I really don't like the America we're now living in, where those who cooperate get detained because of their ethnicity. Ben Franklin's 1784 proclamation that "They that can give up essential liberty to obtain a little temporary safety deserve neither liberty nor safety" keeps echoing through my mind. This is not what the Founding Fathers (not to mention all the American vets of all the wars since then) fought and bled and died to create, sustain, and preserve.
Music of the Year
Some of these might not have come out this year, but this was the year I heard them for the first time. In no particular order...A Rush of Blood to the Head, Coldplay. Stereo/Mono, Paul Westerberg. Maladroit, Weezer. Stories from the City, Stories from the Sea, PJ Harvey. Jimmy Eat World, Jimmy Eat World. 18, Moby. Heathen, David Bowie. musicforthemorningafter, Pete Yorn. Summer Teeth, Wilco. Lapalco, Brendan Benson.
Wednesday, December 18, 2002
New WTC Architecture
The Lower Manhattan Development Corp. unveiled more proposed designs for the World Trade Center Site today, some of which features buildings taller than the previous WTC.
I can understand the reasoning for it ("We'll show them!"), but the danger of providing another high-profile target like The Tallest Building(s) In The World really weighs heavily on my mind. As it should on anyone who watched the planes crash into the original buildings.
I Believe in Yesterday
As if I needed another reason to hate Yoko Ono, she's trying to stop Paul from swapping his name with John's on "Yesterday." A song he wrote alone, with no help from Lennon. At times, Yoko has been paid more than Paul for the royalties on the song, and that's just wrong.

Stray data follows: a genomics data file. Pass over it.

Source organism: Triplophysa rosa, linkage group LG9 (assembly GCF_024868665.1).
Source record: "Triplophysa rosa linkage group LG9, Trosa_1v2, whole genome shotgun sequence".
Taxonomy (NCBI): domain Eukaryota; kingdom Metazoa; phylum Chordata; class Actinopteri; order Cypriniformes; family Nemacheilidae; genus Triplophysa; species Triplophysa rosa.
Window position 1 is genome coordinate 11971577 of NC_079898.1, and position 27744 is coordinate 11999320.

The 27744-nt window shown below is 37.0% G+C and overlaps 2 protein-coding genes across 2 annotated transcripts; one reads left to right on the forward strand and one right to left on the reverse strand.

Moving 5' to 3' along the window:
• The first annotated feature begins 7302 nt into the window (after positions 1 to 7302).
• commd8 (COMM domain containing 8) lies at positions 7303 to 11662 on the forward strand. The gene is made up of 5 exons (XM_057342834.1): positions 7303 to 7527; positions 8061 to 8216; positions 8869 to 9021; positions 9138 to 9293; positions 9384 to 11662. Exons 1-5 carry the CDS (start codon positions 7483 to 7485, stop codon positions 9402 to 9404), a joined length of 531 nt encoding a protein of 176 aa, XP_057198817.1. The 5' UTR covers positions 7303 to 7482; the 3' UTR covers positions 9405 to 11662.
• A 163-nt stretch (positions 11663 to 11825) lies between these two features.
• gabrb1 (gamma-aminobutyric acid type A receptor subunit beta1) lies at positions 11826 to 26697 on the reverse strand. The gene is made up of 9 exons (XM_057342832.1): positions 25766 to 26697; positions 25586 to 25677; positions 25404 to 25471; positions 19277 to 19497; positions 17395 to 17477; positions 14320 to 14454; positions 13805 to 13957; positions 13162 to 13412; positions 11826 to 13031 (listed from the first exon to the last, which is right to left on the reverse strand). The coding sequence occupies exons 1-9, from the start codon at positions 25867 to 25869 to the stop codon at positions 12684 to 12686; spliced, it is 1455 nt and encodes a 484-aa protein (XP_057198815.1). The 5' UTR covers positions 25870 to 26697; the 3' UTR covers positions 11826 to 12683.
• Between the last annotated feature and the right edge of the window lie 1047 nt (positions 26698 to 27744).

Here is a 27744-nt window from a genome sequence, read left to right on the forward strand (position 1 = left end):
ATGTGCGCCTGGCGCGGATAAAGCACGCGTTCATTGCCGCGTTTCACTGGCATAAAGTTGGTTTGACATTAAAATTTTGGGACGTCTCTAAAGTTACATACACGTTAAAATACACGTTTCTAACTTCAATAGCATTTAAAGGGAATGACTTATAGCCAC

Tuesday, December 17, 2002
Books of the Year
It's that time again when everyone does their best-of lists, and I'm no exception. I'll start with books, since I don't think I'll get through many more of them by year's end. In no particular order...
Comments Working Again
Wow, comments are working again! Every time I get them working, within two days, they disappear. We'll see how long they last this time...
Monday, December 16, 2002
Al, We Hardly Knew Ye
Nobel Peace Prize Winner: Sean Penn?
What I want to know is: Did Sean Penn punch out any photographers on his peace trip to Iraq?
Thursday, December 12, 2002
It was the best of times, it was the worst of times...
Articles like this one about heating subsidies make me ashamed of how we treat the poor and disadvantaged in this country. It's sick how rich we are as a country, and how wide the (growing) gap is between our rich and our poor.
In praise of Fark.com
I've become a huge fan of the photoshopped images on Fark.com, like this one that gives the bankrupt United a new logo. They are a brilliant combination of low-brow and high-brow humor. What is really interesting is how some pretty obscure pop-culture references get worked in, as well as recurring characters and themes. There's a Ph.D. dissertation waiting to written about how various motifs return over and over, becoming an "inside" joke on the site.